S&P Global Downgrades Outlooks on Five Regional US Banks to 'Negative'

(Reuters) - Ratings agency S&P Global on Tuesday downgraded five regional U.S. banks to due to their commercial real estate (CRE) exposures, in a move likely to reignite investor concerns about the health of the sector.

The ratings agency downgraded First Commonwealth Financial, M&T Bank, Synovus Financial, Trustmark and Valley National Bancorp to "negative" from "stable," it said.

"The negative outlook revisions reflect the possibility that stress in CRE markets may hurt the asset quality and performance of the five banks, which have some of the highest exposures to CRE loans among banks we rate," S&P said.

Representatives for the banks did not immediately respond to request for comments outside business hours.

Investor concerns over regional banks' CRE exposure intensified this year after New York Community Bancorp flagged a surprise quarterly loss citing provisions on soured CRE loans, which triggered a sell-off in U.S. regional banking shares. The bank has sold assets to shore up its balance sheet.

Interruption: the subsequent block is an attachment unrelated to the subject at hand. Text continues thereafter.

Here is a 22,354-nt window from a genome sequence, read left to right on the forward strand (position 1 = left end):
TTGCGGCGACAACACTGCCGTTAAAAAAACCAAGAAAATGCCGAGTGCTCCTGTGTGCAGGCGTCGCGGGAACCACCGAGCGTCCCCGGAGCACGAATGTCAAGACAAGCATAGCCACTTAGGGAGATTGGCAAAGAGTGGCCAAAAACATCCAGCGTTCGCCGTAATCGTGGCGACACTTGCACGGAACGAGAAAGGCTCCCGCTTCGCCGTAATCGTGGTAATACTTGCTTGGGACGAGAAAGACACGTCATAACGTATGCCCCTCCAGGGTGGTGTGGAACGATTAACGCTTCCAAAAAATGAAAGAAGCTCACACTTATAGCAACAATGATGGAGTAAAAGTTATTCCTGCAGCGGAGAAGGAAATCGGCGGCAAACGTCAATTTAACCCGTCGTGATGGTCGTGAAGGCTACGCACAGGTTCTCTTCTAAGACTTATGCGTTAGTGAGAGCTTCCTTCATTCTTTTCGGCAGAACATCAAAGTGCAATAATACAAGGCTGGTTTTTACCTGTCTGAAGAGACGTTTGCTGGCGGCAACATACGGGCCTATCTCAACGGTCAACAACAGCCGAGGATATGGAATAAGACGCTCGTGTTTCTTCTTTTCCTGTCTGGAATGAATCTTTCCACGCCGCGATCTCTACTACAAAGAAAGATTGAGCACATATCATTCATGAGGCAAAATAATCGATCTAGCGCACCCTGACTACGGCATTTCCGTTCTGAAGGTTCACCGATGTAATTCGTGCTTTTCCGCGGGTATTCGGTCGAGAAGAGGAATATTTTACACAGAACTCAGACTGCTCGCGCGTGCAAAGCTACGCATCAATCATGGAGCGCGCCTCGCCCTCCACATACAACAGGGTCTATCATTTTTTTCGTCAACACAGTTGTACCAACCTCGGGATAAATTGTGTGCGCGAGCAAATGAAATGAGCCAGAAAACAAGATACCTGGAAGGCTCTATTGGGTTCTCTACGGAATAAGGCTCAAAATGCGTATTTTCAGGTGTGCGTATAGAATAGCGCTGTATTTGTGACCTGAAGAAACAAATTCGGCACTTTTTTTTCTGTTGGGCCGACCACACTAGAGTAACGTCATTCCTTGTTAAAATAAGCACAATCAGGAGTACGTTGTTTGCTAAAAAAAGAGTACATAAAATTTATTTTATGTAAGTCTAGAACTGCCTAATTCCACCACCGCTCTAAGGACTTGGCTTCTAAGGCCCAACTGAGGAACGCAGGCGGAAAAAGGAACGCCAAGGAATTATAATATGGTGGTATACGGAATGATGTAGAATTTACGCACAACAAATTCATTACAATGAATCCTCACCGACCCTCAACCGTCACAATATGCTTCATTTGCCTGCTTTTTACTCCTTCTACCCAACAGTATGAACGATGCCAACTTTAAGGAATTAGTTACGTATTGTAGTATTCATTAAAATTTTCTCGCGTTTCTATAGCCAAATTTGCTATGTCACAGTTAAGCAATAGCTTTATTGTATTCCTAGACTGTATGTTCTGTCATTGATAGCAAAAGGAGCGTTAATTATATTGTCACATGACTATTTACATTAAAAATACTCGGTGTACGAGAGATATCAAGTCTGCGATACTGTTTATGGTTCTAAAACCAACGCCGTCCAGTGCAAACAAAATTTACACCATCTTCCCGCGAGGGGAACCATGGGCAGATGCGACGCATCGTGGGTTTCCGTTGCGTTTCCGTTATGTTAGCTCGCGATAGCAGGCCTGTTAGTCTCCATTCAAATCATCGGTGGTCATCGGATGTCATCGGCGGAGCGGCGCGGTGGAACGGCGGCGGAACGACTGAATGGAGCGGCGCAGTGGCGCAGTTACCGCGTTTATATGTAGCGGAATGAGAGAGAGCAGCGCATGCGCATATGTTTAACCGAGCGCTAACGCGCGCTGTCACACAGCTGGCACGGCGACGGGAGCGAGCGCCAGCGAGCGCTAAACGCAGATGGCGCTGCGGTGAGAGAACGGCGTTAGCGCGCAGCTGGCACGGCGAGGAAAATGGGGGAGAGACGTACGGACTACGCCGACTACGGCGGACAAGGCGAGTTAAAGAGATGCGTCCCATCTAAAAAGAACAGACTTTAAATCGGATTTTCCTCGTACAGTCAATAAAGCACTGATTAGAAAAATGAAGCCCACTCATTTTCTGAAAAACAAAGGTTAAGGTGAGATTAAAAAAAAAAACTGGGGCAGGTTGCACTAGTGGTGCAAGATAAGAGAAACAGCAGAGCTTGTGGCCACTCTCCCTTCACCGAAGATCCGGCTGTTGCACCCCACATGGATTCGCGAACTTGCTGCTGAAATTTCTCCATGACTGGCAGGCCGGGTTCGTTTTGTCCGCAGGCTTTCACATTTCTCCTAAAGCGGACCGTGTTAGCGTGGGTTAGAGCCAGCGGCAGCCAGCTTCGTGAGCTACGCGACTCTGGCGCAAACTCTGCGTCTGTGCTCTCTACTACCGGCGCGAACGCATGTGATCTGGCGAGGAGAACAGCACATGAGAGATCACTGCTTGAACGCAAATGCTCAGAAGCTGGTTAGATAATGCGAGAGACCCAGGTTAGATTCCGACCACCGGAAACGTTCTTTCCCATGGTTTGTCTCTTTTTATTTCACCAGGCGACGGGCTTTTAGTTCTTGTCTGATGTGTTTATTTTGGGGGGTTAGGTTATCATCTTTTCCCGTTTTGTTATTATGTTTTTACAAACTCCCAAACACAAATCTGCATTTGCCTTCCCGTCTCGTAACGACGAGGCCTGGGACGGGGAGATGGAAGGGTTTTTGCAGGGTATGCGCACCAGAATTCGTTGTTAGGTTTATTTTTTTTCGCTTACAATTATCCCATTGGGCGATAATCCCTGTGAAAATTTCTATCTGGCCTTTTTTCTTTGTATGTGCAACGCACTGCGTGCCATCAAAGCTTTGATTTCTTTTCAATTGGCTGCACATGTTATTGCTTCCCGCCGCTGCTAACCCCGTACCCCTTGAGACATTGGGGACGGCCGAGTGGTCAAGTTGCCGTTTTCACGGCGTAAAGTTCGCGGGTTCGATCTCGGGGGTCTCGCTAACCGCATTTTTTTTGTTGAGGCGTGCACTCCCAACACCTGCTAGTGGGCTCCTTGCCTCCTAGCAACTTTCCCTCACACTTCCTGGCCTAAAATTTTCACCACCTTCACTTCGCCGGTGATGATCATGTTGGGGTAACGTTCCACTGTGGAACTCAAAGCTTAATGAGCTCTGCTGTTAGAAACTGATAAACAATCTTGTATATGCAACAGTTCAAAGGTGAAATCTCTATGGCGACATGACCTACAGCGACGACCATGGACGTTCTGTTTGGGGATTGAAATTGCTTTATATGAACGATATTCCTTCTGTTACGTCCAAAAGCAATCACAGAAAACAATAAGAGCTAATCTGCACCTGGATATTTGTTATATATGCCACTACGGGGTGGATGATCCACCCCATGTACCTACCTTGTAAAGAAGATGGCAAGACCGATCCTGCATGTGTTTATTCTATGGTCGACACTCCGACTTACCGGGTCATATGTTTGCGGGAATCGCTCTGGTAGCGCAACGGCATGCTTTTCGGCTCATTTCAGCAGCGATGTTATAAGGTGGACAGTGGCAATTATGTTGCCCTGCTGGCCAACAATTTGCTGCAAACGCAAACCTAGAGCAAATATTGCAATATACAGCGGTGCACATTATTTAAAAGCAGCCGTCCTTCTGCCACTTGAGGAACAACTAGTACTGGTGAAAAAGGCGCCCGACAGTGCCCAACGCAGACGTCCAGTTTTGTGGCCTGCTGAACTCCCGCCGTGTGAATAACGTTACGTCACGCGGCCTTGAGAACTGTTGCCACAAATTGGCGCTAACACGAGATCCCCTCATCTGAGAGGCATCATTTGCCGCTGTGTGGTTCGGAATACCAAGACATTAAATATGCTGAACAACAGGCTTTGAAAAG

Investors and analysts have been worried that higher borrowing costs and lingering low occupancy rates for office spaces in the aftermath of the COVID-19 pandemic could result in more lenders taking losses as borrowers default on loans.

Tuesday's downgrades come a year after the collapse of Silicon Valley Bank and Signature Bank, which heightened investor sensitivity about the health of U.S. regional banks.

In addition to CRE exposure, the sector is also facing challenges from the rising cost of retaining deposits amid high interest rates.

As of Tuesday, S&P had negative outlooks on nine U.S. banks, or 18% of those it rates, it said, adding most of those ratings "relate, at least in part to sizable CRE exposures." The company rates a range of banks of varying sizes.

Reporting by Mehnaz Yasmin in Bengaluru
Editing by Devika Syamnath, Krishna Chandra Eluri, Michelle Price and Jamie Freed


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